In Luxembourg the school just started for about 102,358 students, ranging from preschool to secondary education, and if we add adult courses and adults enrolled in the National Institute of Languages we even reach 137,758 (Source l’Essentiel).
While in Luxembourg, and in most developed countries, primary and secondary education is not a choice, but a right and even an obligation until the age of 16 (Luxembourg), in the developing countries the reality is different.
A few days ago, we celebrated the International Literacy Day and so we decided to research the literacy rate for young people between 15 and 24 years in the developing countries in which we invest.
Literacy rates by UNDP youth aged 15-24 through countries where LMDF invested:
- Guatemala – female: 91.5% / male: 95.5%
- Honduras – female: 96.0% / male: 94.0%
- El Salvador – female: 96.9% / male: 96.2%
- Nicaragua – female: 88.8% / male: 85.2%
- Peru – female: 98.7% / male: 98.7%
- Ecuador – female: 98.6% / male: 98.6%
- Haiti – female: 70.5% / male: 74.4%
- Azerbaijan – female: 99.9% / male: 100%
- Mongolia – female: 98.9% / male: 98.0%
- Indonesia – female: 98.8% / male: 98.8%
- East Timor – female: 78.6% / male: 80.5%
- Philippines – female: 98.5% / male: 97.0%
- Cambodia – female: 85.9% / male: 88.4%
- Morocco – female: 74.0% / male: 88.8%
- Burkina Faso – female: 33.1% / male: 46.7%
- Ivory Coast – female: 38.8% / male: 58.3%
- Benin – female: 30.8% / male: 54.9%
- Niger – female: 15.1% / male: 34.5%
- Mali – female: 39.0% / male: 56.3%
If we look at these statistics in Latin America and Asia, we can conclude that primary and secondary education is part of the culture of these countries with a literacy rate nearly equal between young girls and young men.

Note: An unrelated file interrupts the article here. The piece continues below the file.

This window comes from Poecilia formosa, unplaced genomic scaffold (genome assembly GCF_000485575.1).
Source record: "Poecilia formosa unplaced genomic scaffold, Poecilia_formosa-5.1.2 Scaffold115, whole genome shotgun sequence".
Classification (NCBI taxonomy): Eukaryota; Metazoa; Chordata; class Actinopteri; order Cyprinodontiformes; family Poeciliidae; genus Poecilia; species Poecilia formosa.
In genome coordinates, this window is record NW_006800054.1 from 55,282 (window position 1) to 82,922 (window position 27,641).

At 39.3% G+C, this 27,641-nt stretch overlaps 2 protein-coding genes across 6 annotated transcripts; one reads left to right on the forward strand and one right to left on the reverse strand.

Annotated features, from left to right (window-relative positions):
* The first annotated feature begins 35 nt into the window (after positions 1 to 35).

On the other side, if we look at the statistics for sub-Saharan Africa, they are rather alarming with a literacy rate lowest in Niger with 34.5% for young men and only 15.1% for girls.
Faced with this problem, many institutions are trying, by working with partners in developing countries to address the problem of non-schooling of youth. LMDF for example finances the microfinance institution Asusu SA Niger. This institution aims, among others, for the schooling of girls. To motivate families to take their daughters to school, they receive clothes from the institution and a savings account with an initial balance, if the school certifies a certain attendance rate of the studen. To date, this project of ASUSU has already benefited to more than 10,000 girls in Niger.
Despite initiatives like that of Asusu, there is a long way to go, especially in Africa.
#InvestDifferently is also investing in education.